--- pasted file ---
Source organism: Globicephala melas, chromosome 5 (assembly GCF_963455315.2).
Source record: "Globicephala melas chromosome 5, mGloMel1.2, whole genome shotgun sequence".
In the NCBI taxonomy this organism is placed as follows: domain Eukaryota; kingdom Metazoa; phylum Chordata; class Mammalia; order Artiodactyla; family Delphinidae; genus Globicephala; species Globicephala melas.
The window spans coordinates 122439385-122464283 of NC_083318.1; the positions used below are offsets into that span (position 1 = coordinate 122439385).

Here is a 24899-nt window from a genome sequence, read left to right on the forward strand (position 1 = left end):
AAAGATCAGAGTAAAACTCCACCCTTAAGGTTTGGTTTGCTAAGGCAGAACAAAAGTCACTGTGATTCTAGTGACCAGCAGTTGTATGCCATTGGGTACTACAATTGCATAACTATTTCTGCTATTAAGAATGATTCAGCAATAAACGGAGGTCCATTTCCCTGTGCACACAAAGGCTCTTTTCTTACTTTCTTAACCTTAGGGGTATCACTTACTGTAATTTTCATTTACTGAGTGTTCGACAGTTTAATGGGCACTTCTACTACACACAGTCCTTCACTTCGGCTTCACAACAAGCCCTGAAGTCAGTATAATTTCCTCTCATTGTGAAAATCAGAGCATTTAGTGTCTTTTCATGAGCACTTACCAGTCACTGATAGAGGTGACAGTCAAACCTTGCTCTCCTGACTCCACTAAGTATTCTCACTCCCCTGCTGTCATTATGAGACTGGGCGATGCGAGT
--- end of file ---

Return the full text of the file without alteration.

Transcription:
Source organism: Globicephala melas, chromosome 5 (assembly GCF_963455315.2).
Source record: "Globicephala melas chromosome 5, mGloMel1.2, whole genome shotgun sequence".
In the NCBI taxonomy this organism is placed as follows: domain Eukaryota; kingdom Metazoa; phylum Chordata; class Mammalia; order Artiodactyla; family Delphinidae; genus Globicephala; species Globicephala melas.
The window spans coordinates 122439385-122464283 of NC_083318.1; the positions used below are offsets into that span (position 1 = coordinate 122439385).

Here is a 24899-nt window from a genome sequence, read left to right on the forward strand (position 1 = left end):
AAAGATCAGAGTAAAACTCCACCCTTAAGGTTTGGTTTGCTAAGGCAGAACAAAAGTCACTGTGATTCTAGTGACCAGCAGTTGTATGCCATTGGGTACTACAATTGCATAACTATTTCTGCTATTAAGAATGATTCAGCAATAAACGGAGGTCCATTTCCCTGTGCACACAAAGGCTCTTTTCTTACTTTCTTAACCTTAGGGGTATCACTTACTGTAATTTTCATTTACTGAGTGTTCGACAGTTTAATGGGCACTTCTACTACACACAGTCCTTCACTTCGGCTTCACAACAAGCCCTGAAGTCAGTATAATTTCCTCTCATTGTGAAAATCAGAGCATTTAGTGTCTTTTCATGAGCACTTACCAGTCACTGATAGAGGTGACAGTCAAACCTTGCTCTCCTGACTCCACTAAGTATTCTCACTCCCCTGCTGTCATTATGAGACTGGGCGATGCGAGT